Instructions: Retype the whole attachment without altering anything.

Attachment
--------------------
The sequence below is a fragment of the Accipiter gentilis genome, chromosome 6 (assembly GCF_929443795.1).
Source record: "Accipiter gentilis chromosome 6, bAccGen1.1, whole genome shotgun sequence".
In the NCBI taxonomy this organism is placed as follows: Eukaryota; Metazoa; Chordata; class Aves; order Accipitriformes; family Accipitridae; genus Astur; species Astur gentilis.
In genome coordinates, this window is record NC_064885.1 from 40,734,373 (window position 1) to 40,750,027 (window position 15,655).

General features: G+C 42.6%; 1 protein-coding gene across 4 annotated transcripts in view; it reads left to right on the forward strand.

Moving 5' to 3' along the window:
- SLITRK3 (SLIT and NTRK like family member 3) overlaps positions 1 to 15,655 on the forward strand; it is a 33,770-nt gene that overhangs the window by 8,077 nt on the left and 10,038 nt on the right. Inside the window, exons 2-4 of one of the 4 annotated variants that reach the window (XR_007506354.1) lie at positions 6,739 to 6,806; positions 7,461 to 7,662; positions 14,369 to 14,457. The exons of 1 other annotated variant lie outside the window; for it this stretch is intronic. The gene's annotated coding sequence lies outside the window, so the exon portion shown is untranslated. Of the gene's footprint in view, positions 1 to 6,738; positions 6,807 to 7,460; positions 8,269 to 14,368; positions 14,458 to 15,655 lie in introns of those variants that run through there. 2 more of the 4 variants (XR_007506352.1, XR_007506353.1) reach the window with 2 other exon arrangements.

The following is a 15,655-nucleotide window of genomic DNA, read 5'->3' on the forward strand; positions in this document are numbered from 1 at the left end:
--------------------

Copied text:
The sequence below is a fragment of the Accipiter gentilis genome, chromosome 6 (assembly GCF_929443795.1).
Source record: "Accipiter gentilis chromosome 6, bAccGen1.1, whole genome shotgun sequence".
In the NCBI taxonomy this organism is placed as follows: Eukaryota; Metazoa; Chordata; class Aves; order Accipitriformes; family Accipitridae; genus Astur; species Astur gentilis.
In genome coordinates, this window is record NC_064885.1 from 40,734,373 (window position 1) to 40,750,027 (window position 15,655).

General features: G+C 42.6%; 1 protein-coding gene across 4 annotated transcripts in view; it reads left to right on the forward strand.

Moving 5' to 3' along the window:
- SLITRK3 (SLIT and NTRK like family member 3) overlaps positions 1 to 15,655 on the forward strand; it is a 33,770-nt gene that overhangs the window by 8,077 nt on the left and 10,038 nt on the right. Inside the window, exons 2-4 of one of the 4 annotated variants that reach the window (XR_007506354.1) lie at positions 6,739 to 6,806; positions 7,461 to 7,662; positions 14,369 to 14,457. The exons of 1 other annotated variant lie outside the window; for it this stretch is intronic. The gene's annotated coding sequence lies outside the window, so the exon portion shown is untranslated. Of the gene's footprint in view, positions 1 to 6,738; positions 6,807 to 7,460; positions 8,269 to 14,368; positions 14,458 to 15,655 lie in introns of those variants that run through there. 2 more of the 4 variants (XR_007506352.1, XR_007506353.1) reach the window with 2 other exon arrangements.

The following is a 15,655-nucleotide window of genomic DNA, read 5'->3' on the forward strand; positions in this document are numbered from 1 at the left end: